As California Attorney General, Becerra sued the Trump administration over 100 times, often in defense of affordable and accessible health care. Now nominated to lead HHS, he could fix bad policy from the ground up.
California Attorney General Xavier Becerra, picked by President-elect Joe Biden to head the Department of Health and Human Services (HHS), has years of health policy and politics to his credit. He’s also been a stumbling block for Donald Trump, suing the administration 107 times in cases ranging from opposing the president’s attacks on the Affordable Care Act to protecting abortion access.
“I don’t think you could find anyone who’s been a bigger thorn in Trump’s side when it comes to health care than Becerra,” Kaiser Family Foundation health policy expert Larry Levitt told The Hill.
Biden’s choice to lead the HHS is particularly important, as it oversees the Centers for Medicare and Medicaid Services, the Food and Drug Administration, the National Institutes of Health, childcare and welfare programs, and programs for seniors and refugee resettlement. HHS also manages the Centers for Disease Control and Prevention, which has struggled to provide scientific guidance on COVID-19, despite political interference from the current administration.
Opponents of the pick have focused on Becerra’s liberal history and the perceived disconnect created by a lawyer heading a public health institution. However, Becerra has a broader health policy background than many previous HHS directors, in addition to knowledge of the industry’s finance and delivery systems.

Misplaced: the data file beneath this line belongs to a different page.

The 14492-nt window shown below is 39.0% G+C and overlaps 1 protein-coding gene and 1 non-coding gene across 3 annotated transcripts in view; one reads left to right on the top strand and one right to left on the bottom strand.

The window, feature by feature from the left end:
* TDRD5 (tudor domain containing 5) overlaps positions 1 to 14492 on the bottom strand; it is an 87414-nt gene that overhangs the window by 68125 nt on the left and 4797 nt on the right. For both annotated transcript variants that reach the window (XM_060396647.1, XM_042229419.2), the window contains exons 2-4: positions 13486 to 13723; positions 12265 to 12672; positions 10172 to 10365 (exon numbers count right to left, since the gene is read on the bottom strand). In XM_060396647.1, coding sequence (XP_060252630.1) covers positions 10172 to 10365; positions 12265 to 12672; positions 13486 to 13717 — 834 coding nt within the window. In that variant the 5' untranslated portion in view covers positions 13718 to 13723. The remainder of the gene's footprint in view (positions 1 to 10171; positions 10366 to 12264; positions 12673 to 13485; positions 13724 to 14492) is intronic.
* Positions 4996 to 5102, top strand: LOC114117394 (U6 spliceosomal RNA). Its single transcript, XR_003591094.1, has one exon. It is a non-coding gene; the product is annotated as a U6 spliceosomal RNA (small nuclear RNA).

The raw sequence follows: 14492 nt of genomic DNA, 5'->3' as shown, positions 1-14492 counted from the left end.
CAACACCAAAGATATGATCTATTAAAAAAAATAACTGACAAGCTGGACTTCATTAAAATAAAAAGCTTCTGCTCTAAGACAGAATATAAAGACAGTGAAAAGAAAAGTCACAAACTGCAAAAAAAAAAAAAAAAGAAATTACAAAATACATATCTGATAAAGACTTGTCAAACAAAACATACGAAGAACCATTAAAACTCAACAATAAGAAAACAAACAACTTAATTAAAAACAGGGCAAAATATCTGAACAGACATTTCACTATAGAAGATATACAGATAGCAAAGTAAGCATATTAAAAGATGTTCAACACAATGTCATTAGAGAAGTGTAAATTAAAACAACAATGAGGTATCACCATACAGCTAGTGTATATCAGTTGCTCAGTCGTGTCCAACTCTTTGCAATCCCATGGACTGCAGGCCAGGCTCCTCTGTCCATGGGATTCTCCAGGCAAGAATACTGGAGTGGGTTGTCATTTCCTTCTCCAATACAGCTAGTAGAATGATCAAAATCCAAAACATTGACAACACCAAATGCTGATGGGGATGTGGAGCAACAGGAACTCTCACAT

“COVID is the biggest issue on the table, but it is not the only issue on the table,” said Dr. Georges Benjamin, executive director of the American Public Health Association. “If you look at his body of work, he is not your traditional attorney. His body of work in the health area is substantial.”
Becerra, 62, spent 24 years in the US House of Representatives before becoming California’s attorney general in 2017. While in the House, Becerra fought for the establishment of the ACA when more than a third of the people in his Los Angeles district didn’t have health insurance, according to the Census Bureau. It was the third-highest rate in the nation at the time.
“Folks look at (the law) as a chance to have some peace of mind that, as I keep saying because it’s so true in my district, that they don’t have to worry about sending their son or daughter to the hospital with the fear that when they come home, they’re also going to get a bill that will drive them into personal bankruptcy,” Becerra said in 2014.
He also was a member of the powerful Ways and Means Committee, which handles legislation and oversight related to Medicare, becoming a staunch advocate of Medicare for All.
Once tapped for California attorney general in 2017, Becerra filed over 100 lawsuits against the Trump administration. One such suit opposed a rule to cut off Title X federal family planning funds from clinics that provide abortions or that refer patients for abortions. His office also reined in anti-competitive behavior from Sutter Health, a hospital conglomerate that drove up healthcare costs and sponsored legislation to stop drugmakers involved in pay-for-delay schemes.
If confirmed by the Senate, Becerra’s decades of relationship building on Capitol Hill could be an asset for the Biden administration. He would also be the first Latino to head HHS.
“Becerra spent years trying to stop Trump’s health agenda in court, and now he’ll have an opportunity to try to undo it directly,” Levitt said.